I couldn’t have made it through the infant and toddler years without the other new moms. We had weekly playdates and rare but much-needed Moms’ Nights where we put on actual clothes, drank wine, and rolled our eyes as we fielded texts from our hubbies about where to find the extra stash of wipes. Those years were exhausting but we shared solidarity through our lack of sleep and desire to do everything right for our precious firstborns.
Eventually, our kids went to different kindergartens and they made new friends. And so did we — with the other classroom moms and dads. During those elementary school days up through high school, our kids joined ballet and soccer and flag football and basketball, and a gazillion other activities.
We spent many years with the other carpool moms
So we naturally spent the next several years shuttling them to studios, fields, and courts all over town. We became slaves to the carpool. I mean, wouldn’t you do just about anything to get out of sitting in that parking lot waiting for your kid for one glorious night?
Sure some of the carpool moms were cool. But some weren’t. And there were those you would never in a million years consider being acquaintances with. But you still swallowed your pride just to be included in the carpool.
It was a sacrifice you were willing to make for a parking lot pass here and there. Along the way, we probably lost touch with the friends we had the most in common with or the most fun with and we gravitated to the moms who were the most convenient — the ones on the class roster and the team chat. For better or worse, we needed each other to help make our kids’ lives better and our lives easier.
Then our kids got old enough to drive themselves
But fast-forward to the day when — hallelujah! — your kids are finally able to drive themselves around! After you stop high-fiving your husband and binging everything on Netflix, you realize that your phone is much quieter. Suddenly, those annoying group texts have stopped.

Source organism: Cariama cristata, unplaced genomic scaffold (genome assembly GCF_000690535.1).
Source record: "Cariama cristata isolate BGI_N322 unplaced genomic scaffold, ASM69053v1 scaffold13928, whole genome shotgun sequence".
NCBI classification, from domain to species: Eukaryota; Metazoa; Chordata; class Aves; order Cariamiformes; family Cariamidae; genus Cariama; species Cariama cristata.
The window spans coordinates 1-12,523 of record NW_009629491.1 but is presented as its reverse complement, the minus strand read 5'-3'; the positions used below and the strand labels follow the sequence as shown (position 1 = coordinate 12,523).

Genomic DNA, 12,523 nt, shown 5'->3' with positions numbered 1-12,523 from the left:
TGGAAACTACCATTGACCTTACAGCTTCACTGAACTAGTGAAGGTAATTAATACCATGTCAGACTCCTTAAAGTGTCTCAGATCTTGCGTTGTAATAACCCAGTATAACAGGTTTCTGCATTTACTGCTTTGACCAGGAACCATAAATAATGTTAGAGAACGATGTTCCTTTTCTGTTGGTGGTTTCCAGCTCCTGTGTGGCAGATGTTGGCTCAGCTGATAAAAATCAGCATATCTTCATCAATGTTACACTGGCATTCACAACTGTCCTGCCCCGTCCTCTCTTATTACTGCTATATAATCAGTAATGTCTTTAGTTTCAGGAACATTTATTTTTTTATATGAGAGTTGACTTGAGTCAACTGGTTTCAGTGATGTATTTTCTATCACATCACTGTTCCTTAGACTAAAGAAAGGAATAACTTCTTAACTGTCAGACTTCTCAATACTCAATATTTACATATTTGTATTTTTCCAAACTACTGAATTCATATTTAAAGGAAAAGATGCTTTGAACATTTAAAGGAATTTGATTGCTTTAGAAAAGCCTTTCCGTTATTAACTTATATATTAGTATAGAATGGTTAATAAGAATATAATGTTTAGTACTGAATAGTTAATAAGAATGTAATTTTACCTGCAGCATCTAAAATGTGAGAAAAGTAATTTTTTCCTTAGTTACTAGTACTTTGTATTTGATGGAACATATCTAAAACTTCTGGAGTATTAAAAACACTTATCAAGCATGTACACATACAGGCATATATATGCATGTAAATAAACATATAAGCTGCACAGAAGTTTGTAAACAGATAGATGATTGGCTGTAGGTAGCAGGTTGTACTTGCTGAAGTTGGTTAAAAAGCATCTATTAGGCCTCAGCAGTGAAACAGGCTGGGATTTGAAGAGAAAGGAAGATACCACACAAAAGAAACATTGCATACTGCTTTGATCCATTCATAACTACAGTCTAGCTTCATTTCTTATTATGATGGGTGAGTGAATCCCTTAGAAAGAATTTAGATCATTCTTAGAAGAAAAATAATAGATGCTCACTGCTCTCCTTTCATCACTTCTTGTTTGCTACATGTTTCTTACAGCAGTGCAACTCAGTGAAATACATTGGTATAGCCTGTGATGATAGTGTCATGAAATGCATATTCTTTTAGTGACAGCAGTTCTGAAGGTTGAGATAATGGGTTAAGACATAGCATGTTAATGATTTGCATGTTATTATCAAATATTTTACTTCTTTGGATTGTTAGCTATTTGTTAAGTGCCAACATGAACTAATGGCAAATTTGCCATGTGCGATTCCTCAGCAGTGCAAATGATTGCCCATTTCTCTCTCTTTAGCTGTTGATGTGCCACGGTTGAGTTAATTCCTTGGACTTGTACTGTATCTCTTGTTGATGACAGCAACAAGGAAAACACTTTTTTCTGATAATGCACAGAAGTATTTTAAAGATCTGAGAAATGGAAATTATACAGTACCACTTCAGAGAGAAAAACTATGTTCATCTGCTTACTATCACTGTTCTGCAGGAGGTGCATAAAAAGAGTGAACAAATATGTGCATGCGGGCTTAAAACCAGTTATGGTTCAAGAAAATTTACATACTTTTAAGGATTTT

But, wait a minute…is your phone a little too quiet? A thought begins to crystallize…and you wonder….how many of your current friendships were born and maintained all these years strictly for the sake of the carpool? Do you still have anything in common with any of these women? Or is it time to face some hard truths, accept them and move on?
Now that the carpool days are behind us, who are our friends?
Look in the mirror and ask yourself, now that the carpool has ended, who is your ride or die?
Hopefully, some of the carpool moms have proven to be friends worth keeping. You will continue to seek each other out for coffee dates or occasional drinks. Maybe you have even become confidants. But a lot of the carpool moms will fall off the radar now that you no longer need each other like you once did. They will reveal their true colors. And so will you.
Sometimes it will be mutual but not always. Remember this and tread carefully as you leave each other in the dust.
Whether you’re the mom who chooses to leave the group chat or the one who gets dropped, you need to accept that your carpool “friendships” sometimes serve their purpose and then disappear. And that’s perfectly OK.
Hopefully, you are still left with some good solid friendships from those carpool years. If not, it’s your time to put effort into reconnecting with those you want to ride shotgun with for this next phase. I mean, you’re finally in the driver’s seat and there’s not even a gaggle of kids sitting behind you glued to their iPhones!
So take the time to revisit old friendships that still matter and cultivate new ones. Even though the minivan door has permanently glided shut, there’s an open road ahead for us moms who have survived the carpool years. Don’t be afraid to explore and embrace it!
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